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Valued Member
United States
35 Posts
Posted 12/06/2017   6:27 pm  Show Profile Bookmark this topic Add MrQuestion to your friends list Get a Link to this Message
I need help with a complete color missing and it has been used with a cancel. Is this considered Error or what? Where is its placement in my book or should I sell to feed my need cheers.




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Pillar Of The Community
United States
2944 Posts
Posted 12/06/2017   6:41 pm  Show Profile Bookmark this reply Add Partime to your friends list  Get a Link to this Reply
Probably environmental fading (left in the sun too long), or other fading (soaked in warm water for too long). Since I see a small bit of the correct color in the lower right hand corner, it was probably exposed to the sun and the small bit was underneath another stamp or cover.

This is a Great Britain stamp.

I wouldn't plan my retirement party yet.
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Valued Member
United States
35 Posts
Posted 12/06/2017   6:43 pm  Show Profile Bookmark this reply Add MrQuestion to your friends list  Get a Link to this Reply
I would go for this but the cancel is over top of the yellow and the green
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Pillar Of The Community
United States
2944 Posts
Posted 12/06/2017   7:04 pm  Show Profile Bookmark this reply Add Partime to your friends list  Get a Link to this Reply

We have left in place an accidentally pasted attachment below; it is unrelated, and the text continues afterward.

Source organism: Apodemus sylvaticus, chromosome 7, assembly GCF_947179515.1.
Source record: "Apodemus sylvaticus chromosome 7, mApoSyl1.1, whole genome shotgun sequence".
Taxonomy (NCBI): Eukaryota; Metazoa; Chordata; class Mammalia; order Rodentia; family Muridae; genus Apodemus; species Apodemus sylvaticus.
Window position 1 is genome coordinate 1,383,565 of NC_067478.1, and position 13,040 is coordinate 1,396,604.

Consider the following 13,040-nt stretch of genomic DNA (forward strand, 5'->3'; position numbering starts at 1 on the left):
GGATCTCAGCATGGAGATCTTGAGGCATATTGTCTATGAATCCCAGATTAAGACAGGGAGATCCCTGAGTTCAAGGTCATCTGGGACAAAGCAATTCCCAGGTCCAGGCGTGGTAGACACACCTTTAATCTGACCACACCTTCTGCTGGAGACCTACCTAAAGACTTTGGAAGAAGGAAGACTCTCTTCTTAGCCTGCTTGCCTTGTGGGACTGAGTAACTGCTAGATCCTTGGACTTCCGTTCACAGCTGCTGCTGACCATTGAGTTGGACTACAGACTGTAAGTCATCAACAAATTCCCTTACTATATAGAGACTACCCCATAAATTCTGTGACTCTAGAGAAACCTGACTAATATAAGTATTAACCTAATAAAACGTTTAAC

The cancel did not fade as much in the sun. The green ink faded much more, and that is what you are seeing. Sorry, but this actually means the stamp is an oddity, with no extra value.

You can see many other questions on this issue, and answers, including many examples, using the Search function.
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Pillar Of The Community
United States
1019 Posts
Posted 12/06/2017   7:12 pm  Show Profile Bookmark this reply Add hy-brasil to your friends list  Get a Link to this Reply
As it should be. But the cancel is made of a more fade-resistant and solvent-resistant ink to try to prevent cleaning off cancels. It doesn't necessarily completely protect what is underneath it. This issue and earlier Great Britain are susceptible to fading, commonly the green ink used. This stamp is just an extreme example of that. A key that it is not an error is that the green color is not completely missing.
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Valued Member
United States
35 Posts
Posted 12/06/2017   7:18 pm  Show Profile Bookmark this reply Add MrQuestion to your friends list  Get a Link to this Reply
Reason I'm asking these questions is, I received this collection from the late Mendel L.Peterson. They have never been exposed to light I am the first one to touch these in over 30 years out of the box. Mendel was the Head Curator for the Smithsonian Institute so I am afraid im going to have to dismiss the sun or environment theory guys